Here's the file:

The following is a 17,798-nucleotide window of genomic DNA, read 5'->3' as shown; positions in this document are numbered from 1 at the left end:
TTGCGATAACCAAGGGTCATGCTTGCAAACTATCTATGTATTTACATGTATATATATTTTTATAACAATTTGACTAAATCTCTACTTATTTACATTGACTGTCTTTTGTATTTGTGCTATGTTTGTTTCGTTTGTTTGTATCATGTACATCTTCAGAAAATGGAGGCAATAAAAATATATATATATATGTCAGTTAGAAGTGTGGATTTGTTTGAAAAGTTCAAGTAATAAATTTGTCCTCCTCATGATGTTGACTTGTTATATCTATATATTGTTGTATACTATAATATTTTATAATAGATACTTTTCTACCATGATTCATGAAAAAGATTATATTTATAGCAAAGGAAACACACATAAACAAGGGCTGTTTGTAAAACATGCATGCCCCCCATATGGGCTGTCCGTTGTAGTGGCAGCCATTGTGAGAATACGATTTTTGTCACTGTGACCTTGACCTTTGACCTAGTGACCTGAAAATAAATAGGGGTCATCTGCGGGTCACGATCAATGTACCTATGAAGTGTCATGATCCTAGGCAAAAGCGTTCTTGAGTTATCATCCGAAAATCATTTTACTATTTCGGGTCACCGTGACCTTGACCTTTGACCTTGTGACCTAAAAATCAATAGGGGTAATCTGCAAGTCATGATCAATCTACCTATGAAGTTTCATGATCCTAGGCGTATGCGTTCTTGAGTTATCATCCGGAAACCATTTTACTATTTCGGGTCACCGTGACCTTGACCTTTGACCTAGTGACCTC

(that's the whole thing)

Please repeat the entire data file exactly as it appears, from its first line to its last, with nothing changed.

The following is a 17,798-nucleotide window of genomic DNA, read 5'->3' as shown; positions in this document are numbered from 1 at the left end:
TTGCGATAACCAAGGGTCATGCTTGCAAACTATCTATGTATTTACATGTATATATATTTTTATAACAATTTGACTAAATCTCTACTTATTTACATTGACTGTCTTTTGTATTTGTGCTATGTTTGTTTCGTTTGTTTGTATCATGTACATCTTCAGAAAATGGAGGCAATAAAAATATATATATATATGTCAGTTAGAAGTGTGGATTTGTTTGAAAAGTTCAAGTAATAAATTTGTCCTCCTCATGATGTTGACTTGTTATATCTATATATTGTTGTATACTATAATATTTTATAATAGATACTTTTCTACCATGATTCATGAAAAAGATTATATTTATAGCAAAGGAAACACACATAAACAAGGGCTGTTTGTAAAACATGCATGCCCCCCATATGGGCTGTCCGTTGTAGTGGCAGCCATTGTGAGAATACGATTTTTGTCACTGTGACCTTGACCTTTGACCTAGTGACCTGAAAATAAATAGGGGTCATCTGCGGGTCACGATCAATGTACCTATGAAGTGTCATGATCCTAGGCAAAAGCGTTCTTGAGTTATCATCCGAAAATCATTTTACTATTTCGGGTCACCGTGACCTTGACCTTTGACCTTGTGACCTAAAAATCAATAGGGGTAATCTGCAAGTCATGATCAATCTACCTATGAAGTTTCATGATCCTAGGCGTATGCGTTCTTGAGTTATCATCCGGAAACCATTTTACTATTTCGGGTCACCGTGACCTTGACCTTTGACCTAGTGACCTC